This Cornerstone Series invites experts, advocates, and analysts to expound on the implications of Tunisia’s new constitution for citizens as well as the stability and security of the country and the region.
The July 25 constitutional referendum passed with more than 92% of the vote — but the preliminary voter turnout was 27.5% as some opposition parties boycotted the vote. The new constitution was drafted in what critics describe as a “closed-door” process influenced largely by President Saied with limited consultation with civil society groups or political parties. The new constitution expands the powers of the president and reduces the authority of both the parliament and judiciary. Freedom of belief, opinion, and publication remain protected. The rights afforded to Tunisians in the constitution can only be restricted “by virtue of law and for the necessity of national defense or public security.” The constitution states Tunisia belongs “to the Islamic Ummah” and mandates the state to achieve “the goals of pure Islam in preserving [people’s] souls, money, religion and freedom.”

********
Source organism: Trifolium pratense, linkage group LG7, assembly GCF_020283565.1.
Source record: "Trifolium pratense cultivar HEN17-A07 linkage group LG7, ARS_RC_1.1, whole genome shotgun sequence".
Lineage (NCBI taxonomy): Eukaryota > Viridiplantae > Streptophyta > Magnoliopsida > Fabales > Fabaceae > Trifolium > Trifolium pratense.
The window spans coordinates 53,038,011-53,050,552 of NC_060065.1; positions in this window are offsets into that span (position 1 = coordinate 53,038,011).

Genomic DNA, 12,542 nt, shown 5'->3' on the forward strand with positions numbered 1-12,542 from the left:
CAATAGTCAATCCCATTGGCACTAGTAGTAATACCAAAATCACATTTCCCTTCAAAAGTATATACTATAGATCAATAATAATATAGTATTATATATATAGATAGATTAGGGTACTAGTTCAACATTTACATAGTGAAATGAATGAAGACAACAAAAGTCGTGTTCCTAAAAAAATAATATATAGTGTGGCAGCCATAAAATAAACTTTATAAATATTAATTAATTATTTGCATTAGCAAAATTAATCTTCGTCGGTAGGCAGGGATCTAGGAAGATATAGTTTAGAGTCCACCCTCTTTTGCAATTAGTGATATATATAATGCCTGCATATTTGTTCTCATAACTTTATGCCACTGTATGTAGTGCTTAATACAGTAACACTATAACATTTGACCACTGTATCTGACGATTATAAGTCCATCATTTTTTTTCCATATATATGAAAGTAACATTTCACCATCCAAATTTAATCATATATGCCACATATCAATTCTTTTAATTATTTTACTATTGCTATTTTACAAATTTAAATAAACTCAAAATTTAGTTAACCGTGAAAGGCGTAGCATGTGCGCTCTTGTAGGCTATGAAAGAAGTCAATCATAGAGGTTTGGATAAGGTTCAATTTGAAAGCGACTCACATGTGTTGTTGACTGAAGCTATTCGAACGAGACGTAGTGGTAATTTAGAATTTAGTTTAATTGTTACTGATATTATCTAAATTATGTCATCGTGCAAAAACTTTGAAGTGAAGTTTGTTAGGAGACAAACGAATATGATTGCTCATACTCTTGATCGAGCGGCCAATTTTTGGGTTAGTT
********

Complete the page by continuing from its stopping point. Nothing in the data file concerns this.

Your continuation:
Since his election in 2019, President Saied has sought to demonstrate strong leadership in response to a deepening socio-economic crisis and instability. On July 25, 2021 — exactly one year prior to the referendum — President Saied suspended the parliament and claimed executive control over the government, citing emergency powers afforded to him in the constitution. Some Tunisians welcomed the strong show of leadership as a necessary action to stabilize the country. Others claimed President Saied reinstated the very dictatorial and authoritarian control overthrown through the Arab Spring in 2011.
Contributors to the series include civil society advocates, legal and policy experts, and scholars of Islam and governance.